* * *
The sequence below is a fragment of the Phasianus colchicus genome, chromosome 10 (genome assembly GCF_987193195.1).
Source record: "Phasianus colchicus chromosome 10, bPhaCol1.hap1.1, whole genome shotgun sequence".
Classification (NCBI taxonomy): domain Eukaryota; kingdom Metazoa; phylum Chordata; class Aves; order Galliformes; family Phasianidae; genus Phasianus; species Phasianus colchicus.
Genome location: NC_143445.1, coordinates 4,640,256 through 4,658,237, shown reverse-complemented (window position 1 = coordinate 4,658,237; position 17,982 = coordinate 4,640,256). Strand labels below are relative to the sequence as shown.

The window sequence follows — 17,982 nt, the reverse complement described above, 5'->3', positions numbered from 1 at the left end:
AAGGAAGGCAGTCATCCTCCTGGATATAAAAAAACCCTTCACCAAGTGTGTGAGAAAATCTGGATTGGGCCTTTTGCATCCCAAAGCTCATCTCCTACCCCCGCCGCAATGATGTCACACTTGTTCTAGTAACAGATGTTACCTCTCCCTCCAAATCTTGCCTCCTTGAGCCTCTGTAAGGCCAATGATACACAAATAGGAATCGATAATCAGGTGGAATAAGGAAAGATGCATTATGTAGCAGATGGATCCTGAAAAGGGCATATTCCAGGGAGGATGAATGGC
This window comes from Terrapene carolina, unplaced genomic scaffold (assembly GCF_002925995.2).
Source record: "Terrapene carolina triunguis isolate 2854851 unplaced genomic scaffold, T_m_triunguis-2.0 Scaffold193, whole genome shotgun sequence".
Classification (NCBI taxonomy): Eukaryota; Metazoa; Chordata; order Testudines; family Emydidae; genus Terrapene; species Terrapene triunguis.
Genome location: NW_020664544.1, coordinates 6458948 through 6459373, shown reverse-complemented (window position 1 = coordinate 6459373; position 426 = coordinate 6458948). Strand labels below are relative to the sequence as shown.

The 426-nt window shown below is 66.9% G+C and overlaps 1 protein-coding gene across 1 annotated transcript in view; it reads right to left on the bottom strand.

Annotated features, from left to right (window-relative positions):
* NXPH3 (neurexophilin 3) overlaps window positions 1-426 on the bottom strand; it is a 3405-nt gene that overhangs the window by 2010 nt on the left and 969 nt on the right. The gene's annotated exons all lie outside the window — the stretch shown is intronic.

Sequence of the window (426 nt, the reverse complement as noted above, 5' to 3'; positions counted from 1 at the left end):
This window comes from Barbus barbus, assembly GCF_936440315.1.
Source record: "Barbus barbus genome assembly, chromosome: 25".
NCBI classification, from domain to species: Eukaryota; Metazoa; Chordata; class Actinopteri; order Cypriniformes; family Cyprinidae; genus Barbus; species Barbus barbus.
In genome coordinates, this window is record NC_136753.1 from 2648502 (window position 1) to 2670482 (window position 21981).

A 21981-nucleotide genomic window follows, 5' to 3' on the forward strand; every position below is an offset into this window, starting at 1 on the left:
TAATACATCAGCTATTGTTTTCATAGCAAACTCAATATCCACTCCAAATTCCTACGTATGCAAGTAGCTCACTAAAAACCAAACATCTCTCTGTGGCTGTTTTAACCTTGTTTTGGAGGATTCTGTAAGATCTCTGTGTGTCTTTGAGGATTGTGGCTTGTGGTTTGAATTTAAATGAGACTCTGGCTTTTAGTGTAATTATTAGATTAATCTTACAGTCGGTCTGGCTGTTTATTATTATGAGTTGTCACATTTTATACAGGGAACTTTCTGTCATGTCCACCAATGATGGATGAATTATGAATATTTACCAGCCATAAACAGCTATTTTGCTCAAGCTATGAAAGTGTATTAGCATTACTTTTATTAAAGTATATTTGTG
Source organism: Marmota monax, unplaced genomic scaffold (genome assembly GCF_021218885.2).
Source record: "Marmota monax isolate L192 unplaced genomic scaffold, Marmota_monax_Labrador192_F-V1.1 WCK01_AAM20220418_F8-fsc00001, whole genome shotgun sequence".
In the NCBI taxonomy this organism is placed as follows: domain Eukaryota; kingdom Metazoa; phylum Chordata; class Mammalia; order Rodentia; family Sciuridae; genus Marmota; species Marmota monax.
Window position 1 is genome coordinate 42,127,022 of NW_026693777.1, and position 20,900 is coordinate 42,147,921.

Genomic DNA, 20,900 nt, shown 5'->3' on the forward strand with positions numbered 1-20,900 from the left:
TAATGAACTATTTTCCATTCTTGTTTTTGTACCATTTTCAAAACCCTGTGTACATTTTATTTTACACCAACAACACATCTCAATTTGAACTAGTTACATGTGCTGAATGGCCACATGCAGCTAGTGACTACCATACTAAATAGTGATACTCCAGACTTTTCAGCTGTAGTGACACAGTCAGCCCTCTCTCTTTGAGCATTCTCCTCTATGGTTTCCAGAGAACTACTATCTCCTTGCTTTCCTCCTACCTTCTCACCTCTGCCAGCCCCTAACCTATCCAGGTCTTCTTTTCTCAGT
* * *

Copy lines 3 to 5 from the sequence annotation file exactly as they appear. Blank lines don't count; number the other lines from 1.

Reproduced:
Classification (NCBI taxonomy): domain Eukaryota; kingdom Metazoa; phylum Chordata; class Aves; order Galliformes; family Phasianidae; genus Phasianus; species Phasianus colchicus.
Genome location: NC_143445.1, coordinates 4,640,256 through 4,658,237, shown reverse-complemented (window position 1 = coordinate 4,658,237; position 17,982 = coordinate 4,640,256). Strand labels below are relative to the sequence as shown.

The window sequence follows — 17,982 nt, the reverse complement described above, 5'->3', positions numbered from 1 at the left end: